Single-axis solar tracking system
In one axis solar trackers the panel’s axis of rotation is parallel to the earth’s axis. The panels start to rotate in the morning, when usable energy can be harvested, the rate of panel motion is constant until the end of the day when a limit switch is contacted and it instructs a motor to bring the panels back to their original position. The adjustment for the seasons is normally made with a manual crank.
Single axis tracking systems are elegantly simple and relatively more reliable. They offer a compelling compromise of higher energy production, low additional cost and trouble free operation tilts for the seasonal adjustment they have less demanding mechanicals requirements and their energy consumption is less than that used by a dual-axis solar tracking systems.
Dual axis solar tracking system
In a dual axis solar tracking system the apparent axis of motion is parallel to the earth’s axis. However, the mechanical movement of the panels is a composite of 2 movements – a vertical axis, and a horizontal axis.
A dual axis tracking system is typically used to orient a mirror, to redirect sunlight along a fixed axis towards a stationary target or receiver, however you can also gain extra yield on you PV cells.
Dual-Axis solar tracking systems always maintain the optimum alignment to the Sun but they are also more complicated to maintain and set up than a single-axis tracker.
The the advantage of two axis of movement over one axis is that the two axis design makes the array much more compact, the footprint is smaller, and panel cleaning is easier, with no manual adjustments required.
Which is the best solar tracking system?
You will need to evaluate each solar energy installation and decide which solar tracking system is the most cost effective according to your particular circumstances, there is no magic bullet that can recommend one system over the other, they both have their advantages and disadvantages, one size does not fit all.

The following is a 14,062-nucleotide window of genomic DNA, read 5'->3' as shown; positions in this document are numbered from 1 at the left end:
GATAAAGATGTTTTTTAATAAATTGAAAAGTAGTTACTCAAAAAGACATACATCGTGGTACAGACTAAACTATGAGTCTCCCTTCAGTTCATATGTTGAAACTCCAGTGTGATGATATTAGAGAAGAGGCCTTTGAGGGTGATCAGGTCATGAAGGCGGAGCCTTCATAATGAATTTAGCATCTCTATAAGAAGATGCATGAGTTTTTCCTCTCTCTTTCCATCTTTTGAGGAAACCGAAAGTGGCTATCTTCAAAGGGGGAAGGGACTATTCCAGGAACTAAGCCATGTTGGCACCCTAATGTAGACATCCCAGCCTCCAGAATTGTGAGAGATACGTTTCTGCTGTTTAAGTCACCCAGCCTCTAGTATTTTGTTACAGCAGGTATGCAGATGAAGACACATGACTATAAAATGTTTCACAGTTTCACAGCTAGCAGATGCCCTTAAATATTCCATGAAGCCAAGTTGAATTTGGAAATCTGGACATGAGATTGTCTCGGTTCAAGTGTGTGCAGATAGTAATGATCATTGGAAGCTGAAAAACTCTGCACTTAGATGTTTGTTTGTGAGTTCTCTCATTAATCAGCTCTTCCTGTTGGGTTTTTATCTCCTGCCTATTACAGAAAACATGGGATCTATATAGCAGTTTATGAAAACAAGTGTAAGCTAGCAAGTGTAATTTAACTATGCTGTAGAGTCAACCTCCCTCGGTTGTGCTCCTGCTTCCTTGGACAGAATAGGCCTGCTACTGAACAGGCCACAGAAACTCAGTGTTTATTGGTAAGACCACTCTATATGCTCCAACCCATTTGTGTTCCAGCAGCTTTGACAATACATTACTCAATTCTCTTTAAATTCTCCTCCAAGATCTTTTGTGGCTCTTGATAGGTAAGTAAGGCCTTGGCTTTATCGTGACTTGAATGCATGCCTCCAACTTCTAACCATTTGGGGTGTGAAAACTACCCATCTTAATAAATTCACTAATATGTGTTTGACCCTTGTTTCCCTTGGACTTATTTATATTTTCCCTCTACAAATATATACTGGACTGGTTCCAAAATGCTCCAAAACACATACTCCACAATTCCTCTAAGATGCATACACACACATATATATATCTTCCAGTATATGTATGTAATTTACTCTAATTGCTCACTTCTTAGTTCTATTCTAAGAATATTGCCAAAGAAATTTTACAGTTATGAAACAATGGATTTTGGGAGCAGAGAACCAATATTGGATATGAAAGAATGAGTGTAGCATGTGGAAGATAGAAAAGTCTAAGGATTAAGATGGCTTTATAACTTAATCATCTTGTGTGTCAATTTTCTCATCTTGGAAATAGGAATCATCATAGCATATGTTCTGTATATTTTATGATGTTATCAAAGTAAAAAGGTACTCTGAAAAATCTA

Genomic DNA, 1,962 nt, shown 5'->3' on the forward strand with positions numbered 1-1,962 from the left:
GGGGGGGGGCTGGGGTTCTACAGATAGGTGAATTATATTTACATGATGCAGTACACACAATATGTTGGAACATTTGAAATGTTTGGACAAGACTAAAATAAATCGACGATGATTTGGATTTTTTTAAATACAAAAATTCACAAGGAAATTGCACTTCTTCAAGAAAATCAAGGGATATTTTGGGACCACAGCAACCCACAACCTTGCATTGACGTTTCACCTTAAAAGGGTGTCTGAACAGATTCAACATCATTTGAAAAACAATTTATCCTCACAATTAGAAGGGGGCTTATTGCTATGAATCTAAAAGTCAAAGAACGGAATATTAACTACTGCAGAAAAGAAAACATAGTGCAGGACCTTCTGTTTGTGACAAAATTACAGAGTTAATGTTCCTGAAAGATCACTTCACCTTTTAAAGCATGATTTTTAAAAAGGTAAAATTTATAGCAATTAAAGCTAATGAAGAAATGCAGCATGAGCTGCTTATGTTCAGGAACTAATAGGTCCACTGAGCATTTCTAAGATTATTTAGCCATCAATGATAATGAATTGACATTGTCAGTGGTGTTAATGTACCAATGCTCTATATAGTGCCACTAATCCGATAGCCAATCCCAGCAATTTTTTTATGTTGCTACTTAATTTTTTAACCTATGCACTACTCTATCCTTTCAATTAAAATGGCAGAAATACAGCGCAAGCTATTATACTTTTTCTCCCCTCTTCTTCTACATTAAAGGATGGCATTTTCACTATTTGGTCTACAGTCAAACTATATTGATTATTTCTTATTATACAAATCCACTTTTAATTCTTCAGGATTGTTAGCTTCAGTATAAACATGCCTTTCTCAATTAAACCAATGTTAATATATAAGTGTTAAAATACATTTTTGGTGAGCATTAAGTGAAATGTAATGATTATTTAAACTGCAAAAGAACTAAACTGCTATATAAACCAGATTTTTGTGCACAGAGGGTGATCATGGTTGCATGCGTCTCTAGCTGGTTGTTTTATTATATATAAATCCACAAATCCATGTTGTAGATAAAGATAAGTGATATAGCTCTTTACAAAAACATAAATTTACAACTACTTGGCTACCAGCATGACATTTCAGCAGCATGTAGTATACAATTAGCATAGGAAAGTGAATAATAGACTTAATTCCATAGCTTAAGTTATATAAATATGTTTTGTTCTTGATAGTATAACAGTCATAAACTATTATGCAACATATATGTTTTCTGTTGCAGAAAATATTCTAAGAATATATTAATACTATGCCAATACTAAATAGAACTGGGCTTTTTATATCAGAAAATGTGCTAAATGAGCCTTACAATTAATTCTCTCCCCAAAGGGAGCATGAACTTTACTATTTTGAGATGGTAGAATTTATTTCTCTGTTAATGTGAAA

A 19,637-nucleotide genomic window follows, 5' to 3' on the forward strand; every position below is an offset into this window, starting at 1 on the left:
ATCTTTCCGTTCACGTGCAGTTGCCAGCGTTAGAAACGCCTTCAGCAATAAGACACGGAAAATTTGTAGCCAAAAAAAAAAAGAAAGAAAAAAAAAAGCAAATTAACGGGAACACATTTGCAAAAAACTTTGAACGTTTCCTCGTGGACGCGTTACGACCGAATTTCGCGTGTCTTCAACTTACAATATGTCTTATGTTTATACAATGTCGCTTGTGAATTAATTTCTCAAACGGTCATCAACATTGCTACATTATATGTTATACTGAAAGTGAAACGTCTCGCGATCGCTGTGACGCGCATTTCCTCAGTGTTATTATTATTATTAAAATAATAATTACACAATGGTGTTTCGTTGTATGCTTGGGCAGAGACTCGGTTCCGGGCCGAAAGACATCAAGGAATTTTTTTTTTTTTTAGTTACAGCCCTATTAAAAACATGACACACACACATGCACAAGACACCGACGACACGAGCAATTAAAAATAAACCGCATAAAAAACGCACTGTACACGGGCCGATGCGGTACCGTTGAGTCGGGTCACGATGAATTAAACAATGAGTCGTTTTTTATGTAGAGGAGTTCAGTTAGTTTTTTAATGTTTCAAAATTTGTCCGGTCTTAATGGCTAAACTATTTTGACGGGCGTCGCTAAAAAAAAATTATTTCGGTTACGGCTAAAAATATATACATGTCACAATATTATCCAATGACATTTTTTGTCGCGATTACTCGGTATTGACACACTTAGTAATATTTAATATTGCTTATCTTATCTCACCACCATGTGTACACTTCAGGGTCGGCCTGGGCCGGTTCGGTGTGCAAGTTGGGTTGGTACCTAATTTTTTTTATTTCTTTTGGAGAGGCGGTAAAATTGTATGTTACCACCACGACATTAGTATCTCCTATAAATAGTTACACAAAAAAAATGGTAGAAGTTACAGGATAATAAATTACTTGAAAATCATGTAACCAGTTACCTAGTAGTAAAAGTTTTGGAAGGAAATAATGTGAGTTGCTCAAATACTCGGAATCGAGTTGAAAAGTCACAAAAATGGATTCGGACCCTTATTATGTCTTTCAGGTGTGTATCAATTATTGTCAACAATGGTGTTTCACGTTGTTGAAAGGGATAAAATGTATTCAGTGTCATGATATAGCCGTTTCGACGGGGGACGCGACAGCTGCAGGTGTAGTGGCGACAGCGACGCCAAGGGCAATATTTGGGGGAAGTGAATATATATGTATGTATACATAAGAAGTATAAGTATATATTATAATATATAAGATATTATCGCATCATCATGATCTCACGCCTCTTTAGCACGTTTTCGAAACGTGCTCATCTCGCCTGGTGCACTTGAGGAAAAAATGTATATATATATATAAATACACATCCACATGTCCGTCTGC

How to adjust the solar panels manually to track the sun
As the earth moves through a yearly cycle (through the real solar system, that is), the angle of sunlight changes. To maximize your system output, you can track the sun as it changes position. You can purchase automatic solar trackers or you can track the sun yourself by adjusting your solar panels accordingly.
Here’s a rough guide as to how you might adjust the solar panels yourself to maximize their solar power output:
- Early February: set your solar panel at the same angle as your latitude.
- Early May: set your solar panels at your angle of latitude minus 15 degrees.
- Early August: set your solar panel at the same angle as your latitude.
- Early November: set your solar panel at your angle of latitude plus 15 degrees.
How do you find out your latitude?
Other than using a compass or GPS to accurately triangulate your position, you can also visit FindYourLatitudeAndLongitude and use the map to find it out your latitude and longitude in a matter of seconds.